The sacred month of Muharram marks the beginning of the Islamic calendar. It is a month of great blessings, perhaps the most promising being its potential to unite people.
Ashoora, or the 10th of Muharram is a day of great significance in Islam as it commemorates the births of several Prophets as well as is the day that Muslims believe the world was created and the day that it will come to an end.
However, historically the most significant event by far that occurred on this day after the advent of Islam is the martyrdom of Imam Husain (r), the blessed grandson of Prophet Muhammad (s)
Love for Ahlul Bayt, the family of Prophet Muhammad (s) is a mandate for all Muslims.
Fasting on the day of Ashura, being kind to dependents and increasing charity are actions exhorted to all Muslims.
Lessons of courage, patience, sacrifice, and standing up to oppression and injustice are universal takeaways from the martyrdom of Imam Husain (r) and his companions.
Historically, this event has inspired both Muslims and non-Muslims alike to stand against oppression, tyranny and injustice.
Great Muslim leaders and their followers have taken inspiration from the example of Imam Husain (r) throughout the Islamic history to stand for justice.
Nelson Mandela is reported to have said, “I have spent more than 20 years in prison, then on one night I decided to surrender by signing all the terms and conditions of government. But suddenly I thought about Imam Hussain and the Karbala movement and Imam Hussain (r) gave me the strength to stand for the right of freedom and liberation and I did.”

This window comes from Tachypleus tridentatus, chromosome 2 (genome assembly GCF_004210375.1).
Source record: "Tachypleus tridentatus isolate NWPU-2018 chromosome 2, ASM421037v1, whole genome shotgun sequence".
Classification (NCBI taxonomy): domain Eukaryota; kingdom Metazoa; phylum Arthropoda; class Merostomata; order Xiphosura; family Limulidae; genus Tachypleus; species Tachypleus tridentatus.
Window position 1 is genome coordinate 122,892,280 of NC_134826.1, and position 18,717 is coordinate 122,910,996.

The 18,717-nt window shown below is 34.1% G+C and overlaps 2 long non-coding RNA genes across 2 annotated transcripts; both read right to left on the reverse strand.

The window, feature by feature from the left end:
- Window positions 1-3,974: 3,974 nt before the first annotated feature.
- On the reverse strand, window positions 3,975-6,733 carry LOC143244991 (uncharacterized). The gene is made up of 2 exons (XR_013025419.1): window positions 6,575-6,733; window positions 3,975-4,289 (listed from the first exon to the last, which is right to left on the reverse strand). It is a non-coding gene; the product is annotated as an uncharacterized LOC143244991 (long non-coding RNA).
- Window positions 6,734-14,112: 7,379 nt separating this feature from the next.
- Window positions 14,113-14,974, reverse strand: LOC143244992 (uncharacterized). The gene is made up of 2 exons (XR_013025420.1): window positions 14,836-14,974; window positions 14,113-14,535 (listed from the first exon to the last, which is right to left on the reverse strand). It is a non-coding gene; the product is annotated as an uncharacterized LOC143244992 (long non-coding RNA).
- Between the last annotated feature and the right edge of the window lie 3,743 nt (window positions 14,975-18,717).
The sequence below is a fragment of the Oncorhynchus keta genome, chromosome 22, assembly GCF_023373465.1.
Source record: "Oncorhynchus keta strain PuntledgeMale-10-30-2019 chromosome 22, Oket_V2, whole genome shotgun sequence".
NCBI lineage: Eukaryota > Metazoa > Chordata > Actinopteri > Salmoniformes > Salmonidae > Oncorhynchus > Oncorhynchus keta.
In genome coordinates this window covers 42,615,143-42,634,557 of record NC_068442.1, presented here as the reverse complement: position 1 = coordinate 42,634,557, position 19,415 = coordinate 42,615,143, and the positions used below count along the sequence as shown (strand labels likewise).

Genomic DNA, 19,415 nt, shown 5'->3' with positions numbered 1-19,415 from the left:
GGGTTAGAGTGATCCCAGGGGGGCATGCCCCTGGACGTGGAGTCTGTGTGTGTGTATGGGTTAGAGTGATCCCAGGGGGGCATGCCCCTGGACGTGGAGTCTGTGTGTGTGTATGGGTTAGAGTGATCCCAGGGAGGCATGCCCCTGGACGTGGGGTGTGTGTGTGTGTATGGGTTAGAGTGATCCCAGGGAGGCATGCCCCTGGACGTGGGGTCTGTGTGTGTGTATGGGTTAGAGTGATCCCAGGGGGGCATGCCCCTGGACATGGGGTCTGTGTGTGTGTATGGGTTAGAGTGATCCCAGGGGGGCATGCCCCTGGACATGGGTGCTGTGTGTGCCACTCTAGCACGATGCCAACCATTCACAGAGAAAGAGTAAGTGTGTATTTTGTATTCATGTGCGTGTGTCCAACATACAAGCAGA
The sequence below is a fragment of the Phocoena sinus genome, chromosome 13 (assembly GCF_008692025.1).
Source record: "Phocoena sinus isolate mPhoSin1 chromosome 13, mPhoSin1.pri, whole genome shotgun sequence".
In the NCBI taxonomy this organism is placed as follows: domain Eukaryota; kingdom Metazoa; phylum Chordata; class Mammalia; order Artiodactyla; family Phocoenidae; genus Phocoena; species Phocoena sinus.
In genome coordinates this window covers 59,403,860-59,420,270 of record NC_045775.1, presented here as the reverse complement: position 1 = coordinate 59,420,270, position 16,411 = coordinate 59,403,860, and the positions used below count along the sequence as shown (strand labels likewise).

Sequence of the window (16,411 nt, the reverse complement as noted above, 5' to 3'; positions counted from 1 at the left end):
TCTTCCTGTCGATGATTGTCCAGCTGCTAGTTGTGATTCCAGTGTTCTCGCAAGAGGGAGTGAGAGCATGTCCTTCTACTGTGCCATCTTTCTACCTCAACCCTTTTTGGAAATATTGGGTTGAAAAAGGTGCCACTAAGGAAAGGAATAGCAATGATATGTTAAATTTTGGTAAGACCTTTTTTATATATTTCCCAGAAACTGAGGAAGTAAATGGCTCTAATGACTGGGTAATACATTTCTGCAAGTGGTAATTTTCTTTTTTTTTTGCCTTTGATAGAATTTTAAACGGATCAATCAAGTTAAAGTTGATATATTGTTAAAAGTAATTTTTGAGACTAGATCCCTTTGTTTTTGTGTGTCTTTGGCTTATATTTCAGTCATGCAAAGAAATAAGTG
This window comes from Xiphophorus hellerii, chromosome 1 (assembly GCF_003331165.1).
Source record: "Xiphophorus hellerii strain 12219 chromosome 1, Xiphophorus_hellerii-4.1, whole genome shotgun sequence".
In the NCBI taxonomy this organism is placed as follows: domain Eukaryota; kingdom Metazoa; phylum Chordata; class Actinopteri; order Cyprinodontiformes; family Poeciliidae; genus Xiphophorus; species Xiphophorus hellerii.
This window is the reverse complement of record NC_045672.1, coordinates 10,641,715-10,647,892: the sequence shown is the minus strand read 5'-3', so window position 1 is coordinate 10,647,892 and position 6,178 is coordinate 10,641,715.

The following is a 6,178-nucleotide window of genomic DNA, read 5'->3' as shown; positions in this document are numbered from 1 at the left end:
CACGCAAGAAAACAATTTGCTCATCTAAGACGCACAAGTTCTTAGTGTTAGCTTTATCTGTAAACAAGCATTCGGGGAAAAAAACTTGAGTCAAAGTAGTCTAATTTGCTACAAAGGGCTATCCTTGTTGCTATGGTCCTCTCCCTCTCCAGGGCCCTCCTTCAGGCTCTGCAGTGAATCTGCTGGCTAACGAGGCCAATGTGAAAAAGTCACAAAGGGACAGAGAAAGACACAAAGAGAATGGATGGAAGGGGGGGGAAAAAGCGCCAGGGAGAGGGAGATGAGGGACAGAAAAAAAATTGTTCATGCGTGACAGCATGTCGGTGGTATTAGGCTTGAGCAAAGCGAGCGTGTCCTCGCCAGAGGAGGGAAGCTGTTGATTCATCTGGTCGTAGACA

Similarly, Mahatma Gandhi is reported to have said, “My faith is that the progress of Islam does not depend on the use of sword of its believers, but the result of the supreme sacrifice of Hussain (r), the great saint.”
Ashoora is a poignant reminder to all Muslims that in order to serve Islam and humanity, we must engage in spiritual self-sacrifice as well as physical sacrifice on demand.
The Islamic calendar ends with reminders of sacrifice during the Eid-ul-Adha celebrations and then begins with more reminders of sacrifice on Ashoora.
To this effect the poet-philosopher, Dr Allama Iqbal penned:
“Ghareeb-o-sada-o-rangeen hai Daastaane Haram.
Nihayat iski Husayn, ibtidaa hai Ismail”
Translation: Strange, simple and colorful is the legacy of the Haram (Kaaba).
It ends with the martyrdom of Hussain (r) and began with (the prescribed martyrdom of) Ismail (a).
Hence, the commemorations of Ashoora have the incredible ability to strengthen ties among Muslim Ummah and contribute towards easing tensions based on sectarian, political and national divisions.